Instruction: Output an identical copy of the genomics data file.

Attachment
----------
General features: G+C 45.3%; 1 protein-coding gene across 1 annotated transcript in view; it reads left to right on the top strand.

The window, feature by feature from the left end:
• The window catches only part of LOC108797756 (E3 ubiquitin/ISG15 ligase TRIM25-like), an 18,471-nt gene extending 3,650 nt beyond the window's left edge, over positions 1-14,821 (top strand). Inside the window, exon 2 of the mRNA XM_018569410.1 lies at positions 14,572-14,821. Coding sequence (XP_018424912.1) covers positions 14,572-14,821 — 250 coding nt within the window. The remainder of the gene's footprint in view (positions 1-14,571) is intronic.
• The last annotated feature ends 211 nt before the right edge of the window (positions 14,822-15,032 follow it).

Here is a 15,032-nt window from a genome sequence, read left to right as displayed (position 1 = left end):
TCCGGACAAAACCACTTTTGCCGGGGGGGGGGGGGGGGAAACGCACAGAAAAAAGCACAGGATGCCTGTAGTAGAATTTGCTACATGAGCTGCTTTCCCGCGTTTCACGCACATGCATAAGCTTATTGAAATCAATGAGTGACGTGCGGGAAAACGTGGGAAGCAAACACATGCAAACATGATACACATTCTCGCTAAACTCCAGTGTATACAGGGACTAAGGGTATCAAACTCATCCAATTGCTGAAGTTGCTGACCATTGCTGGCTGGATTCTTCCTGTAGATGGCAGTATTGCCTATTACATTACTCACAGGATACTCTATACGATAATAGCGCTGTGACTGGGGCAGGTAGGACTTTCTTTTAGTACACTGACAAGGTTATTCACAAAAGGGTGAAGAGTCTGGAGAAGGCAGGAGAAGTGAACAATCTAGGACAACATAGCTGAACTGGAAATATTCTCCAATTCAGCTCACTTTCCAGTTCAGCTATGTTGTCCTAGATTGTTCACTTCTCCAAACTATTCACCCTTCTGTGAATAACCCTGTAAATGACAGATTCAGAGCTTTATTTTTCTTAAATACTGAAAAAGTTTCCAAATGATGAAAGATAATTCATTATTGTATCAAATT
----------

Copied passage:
General features: G+C 45.3%; 1 protein-coding gene across 1 annotated transcript in view; it reads left to right on the top strand.

The window, feature by feature from the left end:
• The window catches only part of LOC108797756 (E3 ubiquitin/ISG15 ligase TRIM25-like), an 18,471-nt gene extending 3,650 nt beyond the window's left edge, over positions 1-14,821 (top strand). Inside the window, exon 2 of the mRNA XM_018569410.1 lies at positions 14,572-14,821. Coding sequence (XP_018424912.1) covers positions 14,572-14,821 — 250 coding nt within the window. The remainder of the gene's footprint in view (positions 1-14,571) is intronic.
• The last annotated feature ends 211 nt before the right edge of the window (positions 14,822-15,032 follow it).

Here is a 15,032-nt window from a genome sequence, read left to right as displayed (position 1 = left end):
TCCGGACAAAACCACTTTTGCCGGGGGGGGGGGGGGGGAAACGCACAGAAAAAAGCACAGGATGCCTGTAGTAGAATTTGCTACATGAGCTGCTTTCCCGCGTTTCACGCACATGCATAAGCTTATTGAAATCAATGAGTGACGTGCGGGAAAACGTGGGAAGCAAACACATGCAAACATGATACACATTCTCGCTAAACTCCAGTGTATACAGGGACTAAGGGTATCAAACTCATCCAATTGCTGAAGTTGCTGACCATTGCTGGCTGGATTCTTCCTGTAGATGGCAGTATTGCCTATTACATTACTCACAGGATACTCTATACGATAATAGCGCTGTGACTGGGGCAGGTAGGACTTTCTTTTAGTACACTGACAAGGTTATTCACAAAAGGGTGAAGAGTCTGGAGAAGGCAGGAGAAGTGAACAATCTAGGACAACATAGCTGAACTGGAAATATTCTCCAATTCAGCTCACTTTCCAGTTCAGCTATGTTGTCCTAGATTGTTCACTTCTCCAAACTATTCACCCTTCTGTGAATAACCCTGTAAATGACAGATTCAGAGCTTTATTTTTCTTAAATACTGAAAAAGTTTCCAAATGATGAAAGATAATTCATTATTGTATCAAATT